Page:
Bryan Jackson | Gleneagle Secondary School

Name: Bryan Jackson (
Gleneagle Secondary School – Coquitlam, BC
Current title
: Humanities Teacher, gifted & talented program


What is the best part of your job?

The best part of my job is being a connector and facilitator for learners around me: connecting students to the course they feel lies ahead of them as students, citizens, or people, putting teachers in touch with resources, other teachers, students, and perspectives that might help them on their journey.

While technology aids in many of these pursuits, the learning experiences I value the most are face-to-face, preferably in the outdoors and away from the hum of our various connective devices. The most invigorating and inspiring parts of my job are creating music, meaning or memories with people in and around my classrooms, wherever we might find ourselves.


What skill(s) do you feel are most important for today’s students to explore in academic settings (tech or non-tech related)?

I think it is important that students – and teachers – understand how to access their own potential, and overcome/surmount/work-around their own areas of challenge to discover their own means of navigating life and learning. The essential skill-set in today and tomorrow’s education revolves around knowing how to learn, rather than mastering any static array of fundamentals. This requires:

  • the ability to constantly evaluate and assess one’s past and present,
  • recognize the goals of the future, and
  • be adept in plotting and realizes courses of action that might realize them.

Identifying problems and working individually, as well in groups, to solve them should be central to this pursuit.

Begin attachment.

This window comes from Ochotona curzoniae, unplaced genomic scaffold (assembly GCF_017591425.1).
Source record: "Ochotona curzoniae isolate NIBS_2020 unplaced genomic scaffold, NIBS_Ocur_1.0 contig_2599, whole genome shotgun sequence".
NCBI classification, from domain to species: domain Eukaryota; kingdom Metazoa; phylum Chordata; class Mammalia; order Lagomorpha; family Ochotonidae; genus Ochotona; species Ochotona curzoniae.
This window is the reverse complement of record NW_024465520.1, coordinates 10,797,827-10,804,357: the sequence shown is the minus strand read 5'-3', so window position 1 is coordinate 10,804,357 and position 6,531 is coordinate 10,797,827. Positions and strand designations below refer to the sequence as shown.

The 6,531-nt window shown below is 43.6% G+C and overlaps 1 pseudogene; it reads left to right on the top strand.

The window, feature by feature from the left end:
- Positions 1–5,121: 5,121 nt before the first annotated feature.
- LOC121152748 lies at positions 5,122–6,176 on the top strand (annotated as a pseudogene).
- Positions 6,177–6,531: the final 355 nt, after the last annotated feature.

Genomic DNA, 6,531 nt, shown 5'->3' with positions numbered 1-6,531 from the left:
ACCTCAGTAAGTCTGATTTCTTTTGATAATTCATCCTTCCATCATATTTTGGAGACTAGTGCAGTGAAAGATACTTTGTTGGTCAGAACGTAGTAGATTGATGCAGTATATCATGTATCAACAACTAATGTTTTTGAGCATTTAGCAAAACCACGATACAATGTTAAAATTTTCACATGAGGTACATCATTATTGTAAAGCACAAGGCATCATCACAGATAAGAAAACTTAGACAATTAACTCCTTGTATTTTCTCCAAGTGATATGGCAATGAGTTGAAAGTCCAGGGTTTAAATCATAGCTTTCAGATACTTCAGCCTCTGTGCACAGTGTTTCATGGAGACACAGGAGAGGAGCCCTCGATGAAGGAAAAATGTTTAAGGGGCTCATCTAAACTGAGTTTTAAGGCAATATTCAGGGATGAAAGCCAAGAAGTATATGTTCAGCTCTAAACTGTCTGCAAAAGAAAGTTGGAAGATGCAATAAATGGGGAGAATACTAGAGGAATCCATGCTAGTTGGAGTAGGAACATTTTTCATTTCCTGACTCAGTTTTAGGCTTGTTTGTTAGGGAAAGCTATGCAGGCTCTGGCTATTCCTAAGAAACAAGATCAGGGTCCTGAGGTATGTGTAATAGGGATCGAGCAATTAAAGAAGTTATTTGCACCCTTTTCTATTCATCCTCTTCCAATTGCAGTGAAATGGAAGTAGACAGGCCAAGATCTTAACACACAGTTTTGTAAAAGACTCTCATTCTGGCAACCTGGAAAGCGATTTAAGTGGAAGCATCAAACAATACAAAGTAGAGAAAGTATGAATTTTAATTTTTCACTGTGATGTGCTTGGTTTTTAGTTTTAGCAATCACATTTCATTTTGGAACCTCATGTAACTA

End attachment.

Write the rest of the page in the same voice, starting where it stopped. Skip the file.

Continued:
What do you feel your students gain by engaging content through consumption and creation of multiple mediums?

I don’t know if the consumption of multiple information sources is necessarily something that we need to actively ‘promote’ as much as a reality I believe our classrooms need to confront directly. The nature of our information landscape is evolving (and expanding) such that learners without a grasp of how to find, evaluate and synthesize new pieces of information across a variety of sources – primary, digital or otherwise – will be at the mercy of an economy that has shifted under education’s feet.


For a teacher looking to use technology to connect with students, enhance learning or embrace 21st century skills, where do you suggest one begin?

Navigate at a pace and in a direction that works for, and inspires, you.

Follow local, and international educators on Twitter, or through subscribing to their blogs via RSS. If / when you feel compelled to join the conversation, start a blog of your own; comment on other people’s work; create relationships, and connections. Who do these people read? Who do they interact with or follow on Twitter? Build a circle of learners who push you, who introduce you to people and ideas, and people whom you can push and work alongside.

If you guide your exploration of technology and 21st century skills by your own inquiry and interests, classroom applications will begin to form alongside your existing pedagogical philosophy and values.

As for teachers and blogs I personally follow, a few are:

Jabiz Raisdana @intrepidteacher –
Stephen Hurley @stephen_hurley –
Chris Kennedy @chrkennedy –
Clarence Fisher @glassbead –
Richard Byrne @rmbyrne –

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